In her book Choked: The Age of Air Pollution and the Fight for a Cleaner Future, Beth Gardiner makes an interesting point about how as humans we sometimes fail to connect the dots of cause and effect in our lives when it comes to air pollution [but I think also applicable to our lives].
Here is the paragraph I found interesting:
““You see one person run over in the street and you will never forget it,” observed a Los Angeles environmentalist I met. But thousands dying from the effect of dirty air “will never even faze us.”
He was right.
When smokers succumb, they know their own actions, and those of the tobacco companies that fed their habit, helped bring about their illness.
But, in a world powered by fossil fuels, we all travel from place to place, use electricity, heat our homes, and few of us fully grasp the effects.
The gains that come when air gets cleaner are similarly difficult to see. There’s no doubt reducing pollution saves lives. But those whose years are lengthened, and those who love them, never know it. Emergency room visits are averted and health care dollars stay in pockets, but the line connecting car or power plant regulations with the size of medical budgets is not easy to make out.“
Connecting the dots between our behaviour and the effects our behaviour has on us is often a difficult thing to do, more especially when the effects [the results] are not visible with the naked eye in the short term.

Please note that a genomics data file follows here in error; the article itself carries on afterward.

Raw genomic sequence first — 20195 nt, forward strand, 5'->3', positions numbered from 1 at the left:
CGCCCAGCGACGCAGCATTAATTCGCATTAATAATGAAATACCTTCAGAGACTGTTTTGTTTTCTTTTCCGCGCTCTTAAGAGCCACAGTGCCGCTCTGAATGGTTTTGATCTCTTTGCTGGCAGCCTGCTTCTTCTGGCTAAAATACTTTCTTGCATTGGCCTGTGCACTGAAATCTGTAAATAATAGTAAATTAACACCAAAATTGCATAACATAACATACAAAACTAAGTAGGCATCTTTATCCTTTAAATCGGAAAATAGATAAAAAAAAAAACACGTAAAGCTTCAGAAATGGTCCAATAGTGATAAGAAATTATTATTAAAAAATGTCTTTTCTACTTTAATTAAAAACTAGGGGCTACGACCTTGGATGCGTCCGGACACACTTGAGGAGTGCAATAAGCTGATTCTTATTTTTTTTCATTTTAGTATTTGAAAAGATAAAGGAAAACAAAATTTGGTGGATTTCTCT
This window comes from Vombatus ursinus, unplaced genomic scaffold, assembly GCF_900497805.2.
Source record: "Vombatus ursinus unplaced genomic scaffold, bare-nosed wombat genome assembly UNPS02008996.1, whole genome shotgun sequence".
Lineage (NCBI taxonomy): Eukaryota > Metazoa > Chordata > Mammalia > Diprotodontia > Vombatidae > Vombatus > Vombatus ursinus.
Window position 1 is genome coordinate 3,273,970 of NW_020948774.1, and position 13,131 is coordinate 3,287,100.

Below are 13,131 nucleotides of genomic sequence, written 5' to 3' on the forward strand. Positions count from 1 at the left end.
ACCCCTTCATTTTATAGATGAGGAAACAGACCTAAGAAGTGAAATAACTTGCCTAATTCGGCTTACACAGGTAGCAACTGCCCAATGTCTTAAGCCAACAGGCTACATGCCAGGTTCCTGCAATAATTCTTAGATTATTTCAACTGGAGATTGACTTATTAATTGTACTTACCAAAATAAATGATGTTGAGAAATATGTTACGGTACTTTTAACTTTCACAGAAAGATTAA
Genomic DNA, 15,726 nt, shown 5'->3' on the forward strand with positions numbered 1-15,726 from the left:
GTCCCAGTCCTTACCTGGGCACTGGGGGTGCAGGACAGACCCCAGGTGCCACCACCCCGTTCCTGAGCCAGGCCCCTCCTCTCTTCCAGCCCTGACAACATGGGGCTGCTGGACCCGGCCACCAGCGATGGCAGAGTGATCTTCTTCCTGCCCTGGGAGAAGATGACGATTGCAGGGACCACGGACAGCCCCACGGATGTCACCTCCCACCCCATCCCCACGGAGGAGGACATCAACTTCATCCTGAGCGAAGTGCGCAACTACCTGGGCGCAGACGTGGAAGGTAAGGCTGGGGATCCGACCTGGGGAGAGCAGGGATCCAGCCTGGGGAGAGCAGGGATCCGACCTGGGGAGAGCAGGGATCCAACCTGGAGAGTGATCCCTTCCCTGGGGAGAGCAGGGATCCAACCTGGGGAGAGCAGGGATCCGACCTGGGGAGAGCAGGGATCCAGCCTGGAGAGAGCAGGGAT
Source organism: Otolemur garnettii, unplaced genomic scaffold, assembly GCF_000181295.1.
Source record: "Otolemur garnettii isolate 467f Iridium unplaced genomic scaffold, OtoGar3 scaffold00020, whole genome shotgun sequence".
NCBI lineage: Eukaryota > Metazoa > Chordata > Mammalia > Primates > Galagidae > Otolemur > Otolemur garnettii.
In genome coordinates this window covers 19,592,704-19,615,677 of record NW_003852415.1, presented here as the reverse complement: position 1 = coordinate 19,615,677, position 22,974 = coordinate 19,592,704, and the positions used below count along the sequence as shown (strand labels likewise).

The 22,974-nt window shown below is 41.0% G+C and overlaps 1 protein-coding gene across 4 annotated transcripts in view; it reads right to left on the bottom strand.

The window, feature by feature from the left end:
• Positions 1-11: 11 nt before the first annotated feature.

When you say stop smoking it is not good for your health, it is not easy to comprehend the effects of smoking on your health immediately, because the damage does not kill you immediately.
When you say work hard so that you can have a great future, it is not an easy thing to comprehend in the short term because a great future does not happen immediately.
The cars we drive causes air pollution, the polluted air we breathe causes early death.
The cause and effect of this, is simple to follow, but the challenge is convincing people that the cars they love so much causes their early deaths.
The reason it is difficult to connect the dots is because the air pollution does not kill us immediately.
The fact that we can’t see the cause and effect with our naked eyes immediately is what causes us not to have the sense of urgency towards life’s dangers.
Sometimes we just have to believe that our behaviours in the short term will have long term consequences even if we can’t see the cause and effect immediately.
Image by Mehmet Turgut Kirkgoz